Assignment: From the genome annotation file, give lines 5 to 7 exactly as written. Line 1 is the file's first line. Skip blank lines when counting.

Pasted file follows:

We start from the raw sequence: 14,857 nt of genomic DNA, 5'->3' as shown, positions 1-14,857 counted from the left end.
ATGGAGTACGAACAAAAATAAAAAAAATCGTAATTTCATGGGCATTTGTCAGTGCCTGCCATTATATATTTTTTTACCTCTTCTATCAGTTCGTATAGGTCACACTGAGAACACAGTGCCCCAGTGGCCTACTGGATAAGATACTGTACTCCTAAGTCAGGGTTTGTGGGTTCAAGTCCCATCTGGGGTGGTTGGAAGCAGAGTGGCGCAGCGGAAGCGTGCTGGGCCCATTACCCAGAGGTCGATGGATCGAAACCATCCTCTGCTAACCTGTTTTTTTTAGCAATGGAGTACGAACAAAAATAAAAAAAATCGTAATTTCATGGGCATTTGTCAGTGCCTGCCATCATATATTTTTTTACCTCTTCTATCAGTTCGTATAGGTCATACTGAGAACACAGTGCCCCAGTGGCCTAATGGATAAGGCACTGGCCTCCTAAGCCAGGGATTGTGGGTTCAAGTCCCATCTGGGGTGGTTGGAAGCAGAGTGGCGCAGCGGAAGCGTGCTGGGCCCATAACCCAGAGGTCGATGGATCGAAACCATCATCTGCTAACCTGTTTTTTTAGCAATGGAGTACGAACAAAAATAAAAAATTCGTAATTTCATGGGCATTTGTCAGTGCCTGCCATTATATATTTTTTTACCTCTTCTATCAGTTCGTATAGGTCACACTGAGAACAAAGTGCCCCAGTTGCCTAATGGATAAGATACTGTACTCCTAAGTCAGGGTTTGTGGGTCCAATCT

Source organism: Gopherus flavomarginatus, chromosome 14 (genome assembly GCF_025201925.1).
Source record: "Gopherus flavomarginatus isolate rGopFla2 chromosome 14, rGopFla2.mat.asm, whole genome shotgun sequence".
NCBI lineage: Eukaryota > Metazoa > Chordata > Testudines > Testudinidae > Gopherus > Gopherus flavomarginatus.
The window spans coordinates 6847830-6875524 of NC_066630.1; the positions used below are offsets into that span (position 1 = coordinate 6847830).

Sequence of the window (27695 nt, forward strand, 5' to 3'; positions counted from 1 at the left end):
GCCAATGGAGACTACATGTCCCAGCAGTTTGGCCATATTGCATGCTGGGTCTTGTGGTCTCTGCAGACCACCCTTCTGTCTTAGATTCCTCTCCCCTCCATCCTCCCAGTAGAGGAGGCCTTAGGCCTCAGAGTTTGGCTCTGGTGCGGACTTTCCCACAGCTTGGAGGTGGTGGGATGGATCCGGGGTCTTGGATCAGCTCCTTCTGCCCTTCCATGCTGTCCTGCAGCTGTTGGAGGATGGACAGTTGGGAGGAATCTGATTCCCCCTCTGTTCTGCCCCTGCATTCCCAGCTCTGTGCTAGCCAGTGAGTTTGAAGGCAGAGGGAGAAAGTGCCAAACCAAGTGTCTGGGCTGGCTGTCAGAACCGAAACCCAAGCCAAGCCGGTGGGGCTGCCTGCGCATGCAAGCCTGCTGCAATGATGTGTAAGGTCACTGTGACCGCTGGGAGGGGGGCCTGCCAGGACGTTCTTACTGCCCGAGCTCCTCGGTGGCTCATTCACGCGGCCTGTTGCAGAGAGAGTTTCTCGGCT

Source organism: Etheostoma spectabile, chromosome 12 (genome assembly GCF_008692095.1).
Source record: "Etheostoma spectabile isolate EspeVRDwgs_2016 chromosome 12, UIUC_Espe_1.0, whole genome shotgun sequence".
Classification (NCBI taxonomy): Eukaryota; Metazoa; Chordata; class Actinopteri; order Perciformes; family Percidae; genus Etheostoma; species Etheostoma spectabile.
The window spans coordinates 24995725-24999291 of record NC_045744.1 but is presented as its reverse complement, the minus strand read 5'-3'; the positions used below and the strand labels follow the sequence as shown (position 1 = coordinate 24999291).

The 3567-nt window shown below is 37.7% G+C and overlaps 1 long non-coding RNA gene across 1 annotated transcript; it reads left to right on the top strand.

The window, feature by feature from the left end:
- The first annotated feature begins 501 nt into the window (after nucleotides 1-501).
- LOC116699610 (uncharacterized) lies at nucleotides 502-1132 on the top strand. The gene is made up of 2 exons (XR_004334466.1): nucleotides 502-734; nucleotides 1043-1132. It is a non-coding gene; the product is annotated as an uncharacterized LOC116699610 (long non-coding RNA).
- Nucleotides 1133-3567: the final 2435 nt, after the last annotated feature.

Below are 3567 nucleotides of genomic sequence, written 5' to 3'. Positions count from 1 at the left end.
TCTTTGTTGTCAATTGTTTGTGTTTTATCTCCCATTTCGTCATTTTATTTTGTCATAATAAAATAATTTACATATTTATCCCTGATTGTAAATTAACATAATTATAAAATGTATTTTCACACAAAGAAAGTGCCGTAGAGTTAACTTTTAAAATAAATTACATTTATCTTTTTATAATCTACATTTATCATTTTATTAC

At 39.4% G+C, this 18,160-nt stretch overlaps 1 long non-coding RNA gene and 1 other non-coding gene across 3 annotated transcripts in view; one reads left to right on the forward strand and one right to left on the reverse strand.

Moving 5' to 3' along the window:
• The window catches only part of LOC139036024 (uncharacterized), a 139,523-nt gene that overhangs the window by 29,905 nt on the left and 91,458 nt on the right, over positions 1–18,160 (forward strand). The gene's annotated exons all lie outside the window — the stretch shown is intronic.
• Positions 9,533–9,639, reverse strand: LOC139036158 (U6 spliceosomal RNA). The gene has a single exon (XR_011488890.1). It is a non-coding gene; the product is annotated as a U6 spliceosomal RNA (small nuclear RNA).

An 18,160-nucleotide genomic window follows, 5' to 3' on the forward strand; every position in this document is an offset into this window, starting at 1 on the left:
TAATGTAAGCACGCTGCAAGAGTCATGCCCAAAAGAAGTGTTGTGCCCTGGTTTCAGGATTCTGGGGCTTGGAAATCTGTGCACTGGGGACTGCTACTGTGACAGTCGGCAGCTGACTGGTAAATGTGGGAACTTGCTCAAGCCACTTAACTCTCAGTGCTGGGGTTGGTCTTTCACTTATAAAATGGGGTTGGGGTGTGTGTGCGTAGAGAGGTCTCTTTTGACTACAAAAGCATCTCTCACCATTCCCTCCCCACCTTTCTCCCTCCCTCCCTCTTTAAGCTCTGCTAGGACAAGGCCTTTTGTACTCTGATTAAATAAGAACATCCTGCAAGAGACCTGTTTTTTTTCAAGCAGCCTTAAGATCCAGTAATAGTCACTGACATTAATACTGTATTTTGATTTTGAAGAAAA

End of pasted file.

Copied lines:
NCBI lineage: Eukaryota > Metazoa > Chordata > Testudines > Testudinidae > Gopherus > Gopherus flavomarginatus.
The window spans coordinates 6847830-6875524 of NC_066630.1; the positions used below are offsets into that span (position 1 = coordinate 6847830).

Sequence of the window (27695 nt, forward strand, 5' to 3'; positions counted from 1 at the left end):